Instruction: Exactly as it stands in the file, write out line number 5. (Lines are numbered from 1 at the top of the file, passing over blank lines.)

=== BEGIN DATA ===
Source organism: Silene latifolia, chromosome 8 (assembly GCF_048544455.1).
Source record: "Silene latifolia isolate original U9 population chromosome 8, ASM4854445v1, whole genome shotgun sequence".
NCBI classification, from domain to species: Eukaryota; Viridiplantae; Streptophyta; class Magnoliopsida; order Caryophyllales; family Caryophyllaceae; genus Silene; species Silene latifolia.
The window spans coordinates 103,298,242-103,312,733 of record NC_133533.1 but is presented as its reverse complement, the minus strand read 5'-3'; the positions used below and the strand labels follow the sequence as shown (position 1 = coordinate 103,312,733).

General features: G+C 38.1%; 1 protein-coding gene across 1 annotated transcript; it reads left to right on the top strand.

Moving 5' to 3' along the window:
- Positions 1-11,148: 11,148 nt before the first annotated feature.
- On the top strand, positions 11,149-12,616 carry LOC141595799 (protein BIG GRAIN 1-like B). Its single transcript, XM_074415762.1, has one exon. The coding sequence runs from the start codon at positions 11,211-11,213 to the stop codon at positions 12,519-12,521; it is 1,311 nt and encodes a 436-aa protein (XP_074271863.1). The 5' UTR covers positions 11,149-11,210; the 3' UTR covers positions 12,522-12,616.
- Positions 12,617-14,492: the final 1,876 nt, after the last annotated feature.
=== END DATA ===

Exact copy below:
General features: G+C 38.1%; 1 protein-coding gene across 1 annotated transcript; it reads left to right on the top strand.